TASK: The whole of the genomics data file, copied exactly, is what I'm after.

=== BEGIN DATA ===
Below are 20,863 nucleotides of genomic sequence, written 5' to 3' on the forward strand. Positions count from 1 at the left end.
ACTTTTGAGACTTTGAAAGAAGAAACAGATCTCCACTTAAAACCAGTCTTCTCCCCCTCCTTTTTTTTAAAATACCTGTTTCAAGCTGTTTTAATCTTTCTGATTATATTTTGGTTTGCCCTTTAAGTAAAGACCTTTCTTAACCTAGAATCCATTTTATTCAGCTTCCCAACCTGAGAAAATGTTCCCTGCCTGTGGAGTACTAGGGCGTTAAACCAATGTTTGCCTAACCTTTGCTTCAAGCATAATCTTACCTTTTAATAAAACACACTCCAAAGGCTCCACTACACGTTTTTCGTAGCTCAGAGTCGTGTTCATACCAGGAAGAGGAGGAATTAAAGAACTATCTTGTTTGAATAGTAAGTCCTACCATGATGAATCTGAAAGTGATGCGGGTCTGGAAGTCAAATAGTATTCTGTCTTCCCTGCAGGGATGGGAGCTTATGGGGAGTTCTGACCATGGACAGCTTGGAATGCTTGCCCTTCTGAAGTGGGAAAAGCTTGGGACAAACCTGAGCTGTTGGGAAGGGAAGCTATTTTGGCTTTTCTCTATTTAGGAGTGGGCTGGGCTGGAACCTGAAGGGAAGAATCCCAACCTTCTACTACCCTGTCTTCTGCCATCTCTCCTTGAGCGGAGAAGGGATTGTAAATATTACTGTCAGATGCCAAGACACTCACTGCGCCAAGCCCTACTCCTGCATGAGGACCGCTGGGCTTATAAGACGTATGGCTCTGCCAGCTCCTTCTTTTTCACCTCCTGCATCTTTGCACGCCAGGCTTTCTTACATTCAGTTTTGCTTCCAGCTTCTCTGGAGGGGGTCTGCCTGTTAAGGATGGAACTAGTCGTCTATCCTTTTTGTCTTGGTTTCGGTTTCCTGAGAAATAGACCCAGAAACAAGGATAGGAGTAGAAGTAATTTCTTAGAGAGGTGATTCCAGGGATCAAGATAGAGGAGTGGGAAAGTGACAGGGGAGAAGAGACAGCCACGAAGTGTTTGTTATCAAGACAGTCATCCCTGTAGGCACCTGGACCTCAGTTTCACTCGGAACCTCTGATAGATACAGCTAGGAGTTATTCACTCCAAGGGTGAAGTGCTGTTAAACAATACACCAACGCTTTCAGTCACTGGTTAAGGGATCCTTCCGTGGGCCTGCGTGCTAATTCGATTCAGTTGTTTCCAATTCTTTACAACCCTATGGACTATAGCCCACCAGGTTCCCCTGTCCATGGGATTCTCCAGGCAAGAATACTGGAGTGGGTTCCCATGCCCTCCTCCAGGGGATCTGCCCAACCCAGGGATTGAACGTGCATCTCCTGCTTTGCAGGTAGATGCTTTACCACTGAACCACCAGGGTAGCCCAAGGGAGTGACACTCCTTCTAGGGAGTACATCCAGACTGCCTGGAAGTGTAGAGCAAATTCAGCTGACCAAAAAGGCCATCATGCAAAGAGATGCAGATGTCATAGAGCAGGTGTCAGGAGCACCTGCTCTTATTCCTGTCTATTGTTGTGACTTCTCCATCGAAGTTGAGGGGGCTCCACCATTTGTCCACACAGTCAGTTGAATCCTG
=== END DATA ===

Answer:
Below are 20,863 nucleotides of genomic sequence, written 5' to 3' on the forward strand. Positions count from 1 at the left end.
ACTTTTGAGACTTTGAAAGAAGAAACAGATCTCCACTTAAAACCAGTCTTCTCCCCCTCCTTTTTTTTAAAATACCTGTTTCAAGCTGTTTTAATCTTTCTGATTATATTTTGGTTTGCCCTTTAAGTAAAGACCTTTCTTAACCTAGAATCCATTTTATTCAGCTTCCCAACCTGAGAAAATGTTCCCTGCCTGTGGAGTACTAGGGCGTTAAACCAATGTTTGCCTAACCTTTGCTTCAAGCATAATCTTACCTTTTAATAAAACACACTCCAAAGGCTCCACTACACGTTTTTCGTAGCTCAGAGTCGTGTTCATACCAGGAAGAGGAGGAATTAAAGAACTATCTTGTTTGAATAGTAAGTCCTACCATGATGAATCTGAAAGTGATGCGGGTCTGGAAGTCAAATAGTATTCTGTCTTCCCTGCAGGGATGGGAGCTTATGGGGAGTTCTGACCATGGACAGCTTGGAATGCTTGCCCTTCTGAAGTGGGAAAAGCTTGGGACAAACCTGAGCTGTTGGGAAGGGAAGCTATTTTGGCTTTTCTCTATTTAGGAGTGGGCTGGGCTGGAACCTGAAGGGAAGAATCCCAACCTTCTACTACCCTGTCTTCTGCCATCTCTCCTTGAGCGGAGAAGGGATTGTAAATATTACTGTCAGATGCCAAGACACTCACTGCGCCAAGCCCTACTCCTGCATGAGGACCGCTGGGCTTATAAGACGTATGGCTCTGCCAGCTCCTTCTTTTTCACCTCCTGCATCTTTGCACGCCAGGCTTTCTTACATTCAGTTTTGCTTCCAGCTTCTCTGGAGGGGGTCTGCCTGTTAAGGATGGAACTAGTCGTCTATCCTTTTTGTCTTGGTTTCGGTTTCCTGAGAAATAGACCCAGAAACAAGGATAGGAGTAGAAGTAATTTCTTAGAGAGGTGATTCCAGGGATCAAGATAGAGGAGTGGGAAAGTGACAGGGGAGAAGAGACAGCCACGAAGTGTTTGTTATCAAGACAGTCATCCCTGTAGGCACCTGGACCTCAGTTTCACTCGGAACCTCTGATAGATACAGCTAGGAGTTATTCACTCCAAGGGTGAAGTGCTGTTAAACAATACACCAACGCTTTCAGTCACTGGTTAAGGGATCCTTCCGTGGGCCTGCGTGCTAATTCGATTCAGTTGTTTCCAATTCTTTACAACCCTATGGACTATAGCCCACCAGGTTCCCCTGTCCATGGGATTCTCCAGGCAAGAATACTGGAGTGGGTTCCCATGCCCTCCTCCAGGGGATCTGCCCAACCCAGGGATTGAACGTGCATCTCCTGCTTTGCAGGTAGATGCTTTACCACTGAACCACCAGGGTAGCCCAAGGGAGTGACACTCCTTCTAGGGAGTACATCCAGACTGCCTGGAAGTGTAGAGCAAATTCAGCTGACCAAAAAGGCCATCATGCAAAGAGATGCAGATGTCATAGAGCAGGTGTCAGGAGCACCTGCTCTTATTCCTGTCTATTGTTGTGACTTCTCCATCGAAGTTGAGGGGGCTCCACCATTTGTCCACACAGTCAGTTGAATCCTG